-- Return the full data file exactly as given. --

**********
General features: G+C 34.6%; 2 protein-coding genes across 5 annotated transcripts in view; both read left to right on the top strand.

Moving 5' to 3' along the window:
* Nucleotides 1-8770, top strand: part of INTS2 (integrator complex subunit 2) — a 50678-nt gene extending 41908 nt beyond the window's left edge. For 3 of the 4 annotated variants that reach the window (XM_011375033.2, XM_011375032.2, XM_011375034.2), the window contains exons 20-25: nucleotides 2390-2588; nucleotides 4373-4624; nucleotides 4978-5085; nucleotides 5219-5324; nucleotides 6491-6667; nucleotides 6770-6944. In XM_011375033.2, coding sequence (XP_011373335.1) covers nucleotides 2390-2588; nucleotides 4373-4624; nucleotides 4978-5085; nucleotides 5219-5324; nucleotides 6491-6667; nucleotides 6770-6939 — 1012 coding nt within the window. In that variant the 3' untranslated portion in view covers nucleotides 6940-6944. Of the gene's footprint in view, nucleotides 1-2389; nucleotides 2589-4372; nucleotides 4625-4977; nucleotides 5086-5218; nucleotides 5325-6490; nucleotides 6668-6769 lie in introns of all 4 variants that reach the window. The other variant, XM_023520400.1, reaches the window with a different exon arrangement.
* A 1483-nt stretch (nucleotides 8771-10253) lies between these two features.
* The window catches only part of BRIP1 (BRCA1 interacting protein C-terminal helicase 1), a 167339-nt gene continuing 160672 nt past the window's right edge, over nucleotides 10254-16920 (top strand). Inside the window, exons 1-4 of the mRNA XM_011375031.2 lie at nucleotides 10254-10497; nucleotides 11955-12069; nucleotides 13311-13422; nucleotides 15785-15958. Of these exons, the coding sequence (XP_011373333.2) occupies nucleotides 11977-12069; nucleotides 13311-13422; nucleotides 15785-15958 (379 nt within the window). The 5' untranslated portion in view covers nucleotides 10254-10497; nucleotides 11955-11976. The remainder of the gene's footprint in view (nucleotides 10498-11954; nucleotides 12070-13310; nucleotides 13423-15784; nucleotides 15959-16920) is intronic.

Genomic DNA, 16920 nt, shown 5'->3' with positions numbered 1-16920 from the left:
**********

General features: G+C 34.6%; 2 protein-coding genes across 5 annotated transcripts in view; both read left to right on the top strand.

Moving 5' to 3' along the window:
* Nucleotides 1-8770, top strand: part of INTS2 (integrator complex subunit 2) — a 50678-nt gene extending 41908 nt beyond the window's left edge. For 3 of the 4 annotated variants that reach the window (XM_011375033.2, XM_011375032.2, XM_011375034.2), the window contains exons 20-25: nucleotides 2390-2588; nucleotides 4373-4624; nucleotides 4978-5085; nucleotides 5219-5324; nucleotides 6491-6667; nucleotides 6770-6944. In XM_011375033.2, coding sequence (XP_011373335.1) covers nucleotides 2390-2588; nucleotides 4373-4624; nucleotides 4978-5085; nucleotides 5219-5324; nucleotides 6491-6667; nucleotides 6770-6939 — 1012 coding nt within the window. In that variant the 3' untranslated portion in view covers nucleotides 6940-6944. Of the gene's footprint in view, nucleotides 1-2389; nucleotides 2589-4372; nucleotides 4625-4977; nucleotides 5086-5218; nucleotides 5325-6490; nucleotides 6668-6769 lie in introns of all 4 variants that reach the window. The other variant, XM_023520400.1, reaches the window with a different exon arrangement.
* A 1483-nt stretch (nucleotides 8771-10253) lies between these two features.
* The window catches only part of BRIP1 (BRCA1 interacting protein C-terminal helicase 1), a 167339-nt gene continuing 160672 nt past the window's right edge, over nucleotides 10254-16920 (top strand). Inside the window, exons 1-4 of the mRNA XM_011375031.2 lie at nucleotides 10254-10497; nucleotides 11955-12069; nucleotides 13311-13422; nucleotides 15785-15958. Of these exons, the coding sequence (XP_011373333.2) occupies nucleotides 11977-12069; nucleotides 13311-13422; nucleotides 15785-15958 (379 nt within the window). The 5' untranslated portion in view covers nucleotides 10254-10497; nucleotides 11955-11976. The remainder of the gene's footprint in view (nucleotides 10498-11954; nucleotides 12070-13310; nucleotides 13423-15784; nucleotides 15959-16920) is intronic.

Genomic DNA, 16920 nt, shown 5'->3' with positions numbered 1-16920 from the left: